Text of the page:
A page from the "Causes of Color" exhibit...
Experiment with scattering in a glass
With a few items from your kitchen, experiment with the real reason why the various colors in the sky exist, and why the sky turns red-gold at sunset and sunrise.
Sunset in a glass
This experiment replicates the scattering of small particles in the earth’s atmosphere in a glass of water, using a little bit of milk to scatter.
- A clear glass pitcher or tall jar with straight sides
- Milk (2% or Whole is best, or dry milk power)
How to do it
- Fill a glass pitcher with water. Add milk a little bit at a time, just until the water is murky and translucent. (NOTE: if you use milk powder, add a pinch at a time. If you use skim milk, you’ll need more than with 2% or whole.)
- Place the flashlight so that the beam shines through the glass.
- View the light from the side of the pitcher (at a 90° angle from the path of the beam). What color is the light? It should appear blue.
- Look at the beam of light again, this time from the end of the pitcher (at a 180° angle from the path of the flashlight). What color is it now? You will notice that this time, the light has a red-orange hue!
- Having trouble seeing it? Try using a plain white index card to project the light onto for viewing. It is also best to conduct this experiment in a dark room!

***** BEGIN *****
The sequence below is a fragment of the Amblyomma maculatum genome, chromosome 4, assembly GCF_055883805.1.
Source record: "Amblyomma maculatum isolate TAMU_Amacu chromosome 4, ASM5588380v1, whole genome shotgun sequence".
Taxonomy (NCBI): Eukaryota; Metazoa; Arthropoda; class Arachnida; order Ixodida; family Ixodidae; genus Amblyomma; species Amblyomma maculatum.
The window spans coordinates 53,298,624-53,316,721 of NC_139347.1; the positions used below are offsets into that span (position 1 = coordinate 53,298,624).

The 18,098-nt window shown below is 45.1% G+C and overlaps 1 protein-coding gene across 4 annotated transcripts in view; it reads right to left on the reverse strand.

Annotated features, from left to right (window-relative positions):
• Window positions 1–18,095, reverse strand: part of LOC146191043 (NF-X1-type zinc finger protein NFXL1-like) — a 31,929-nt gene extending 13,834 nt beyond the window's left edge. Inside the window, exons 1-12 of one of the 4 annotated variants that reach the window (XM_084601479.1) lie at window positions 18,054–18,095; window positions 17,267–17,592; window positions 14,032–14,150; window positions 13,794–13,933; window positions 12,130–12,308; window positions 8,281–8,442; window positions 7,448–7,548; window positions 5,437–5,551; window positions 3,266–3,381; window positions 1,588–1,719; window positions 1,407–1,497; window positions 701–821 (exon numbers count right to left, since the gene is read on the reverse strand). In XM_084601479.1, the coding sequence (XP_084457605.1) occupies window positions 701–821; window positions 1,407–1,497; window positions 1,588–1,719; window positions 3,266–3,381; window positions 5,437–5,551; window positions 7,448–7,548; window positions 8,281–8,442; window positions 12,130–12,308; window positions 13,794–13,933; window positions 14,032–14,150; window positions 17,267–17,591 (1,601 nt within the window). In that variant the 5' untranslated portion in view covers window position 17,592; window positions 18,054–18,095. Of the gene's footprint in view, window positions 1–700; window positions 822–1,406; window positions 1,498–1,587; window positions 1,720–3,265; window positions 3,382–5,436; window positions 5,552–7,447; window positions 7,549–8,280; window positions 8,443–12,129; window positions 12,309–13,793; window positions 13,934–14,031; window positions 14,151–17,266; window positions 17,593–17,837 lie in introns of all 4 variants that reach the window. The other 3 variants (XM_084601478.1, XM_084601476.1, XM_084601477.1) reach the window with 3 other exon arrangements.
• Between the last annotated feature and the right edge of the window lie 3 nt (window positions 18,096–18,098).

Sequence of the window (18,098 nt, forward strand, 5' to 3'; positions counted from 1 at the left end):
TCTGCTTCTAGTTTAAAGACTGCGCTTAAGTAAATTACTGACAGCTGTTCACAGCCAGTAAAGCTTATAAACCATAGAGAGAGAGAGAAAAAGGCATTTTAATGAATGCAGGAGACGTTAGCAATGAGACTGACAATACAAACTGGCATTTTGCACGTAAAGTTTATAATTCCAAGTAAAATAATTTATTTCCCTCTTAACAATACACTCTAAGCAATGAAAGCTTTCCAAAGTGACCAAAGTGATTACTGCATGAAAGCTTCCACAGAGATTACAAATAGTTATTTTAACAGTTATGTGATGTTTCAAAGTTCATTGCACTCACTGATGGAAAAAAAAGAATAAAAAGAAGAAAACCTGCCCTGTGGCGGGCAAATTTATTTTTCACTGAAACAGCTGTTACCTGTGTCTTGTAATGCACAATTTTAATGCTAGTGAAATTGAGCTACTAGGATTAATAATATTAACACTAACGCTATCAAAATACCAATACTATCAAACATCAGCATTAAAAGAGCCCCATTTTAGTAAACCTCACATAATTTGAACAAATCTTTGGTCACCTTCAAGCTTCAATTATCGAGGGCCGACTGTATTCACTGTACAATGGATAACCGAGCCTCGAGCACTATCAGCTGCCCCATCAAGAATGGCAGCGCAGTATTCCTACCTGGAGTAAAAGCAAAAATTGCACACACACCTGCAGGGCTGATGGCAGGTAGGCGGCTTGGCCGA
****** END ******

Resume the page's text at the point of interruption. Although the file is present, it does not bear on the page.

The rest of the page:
How it works
In this “do it yourself” experiment, the flashlight represents the sun. The light from the flashlight is a combination of all wavelengths of the visible spectrum: red, orange, yellow, green, blue, indigo, and violet. Of those, blue has the highest frequency (shortest wavelength), while red has the lowest frequency (longer wavelength).
As you shine the flashlight, the light collides with and bounces off of the many molecules from the milk (the protein and fat droplets), which is analogous to the various gases and dust that comprise the atmosphere. These molecules scatter the light, and the light waves with the shortest wavelengths are scattered the most. Blue light is scattered ten times more than red light in all directions. The red light, having the longer wavelengths continues to travel largely in its original direction. Therefore, the striking blue of the sky we see is the result of the scattered blue light waves. In this experiment, it also means that we get the blue tinge when looking at the light at an angle through the milky water due to the light being scattered by the protein and fat molecules.
Just like what happens when the sun is on the horizon at sunrise or sunset, the light radiating from one side of the glass has to travel some distance to the get to your eyes. And by the time the light reaches you, most of the blue light has been scattered and diffused. The light you eventually get to see when you look at it from the other side of the glass is a vivid red-orange color, which represents the white light of the sun minus the blue light that has been scattered out.
This experiment is even more dramatic on a larger scale. For example, if you happen to have a long, narrow aquarium or fish tank, you can see two effects. At the long end you’ll see the same orange color as above; but from the sides, you should see a bluish tone, as the shorter wavelengths preferentially scatter to the sides.
Something to think about: Violet light has a much shorter wavelength than blue light. Yet the sky is blue, not violet-colored. What does this tell you about the relative amounts of blue and violet light in the white light that makes up the sun?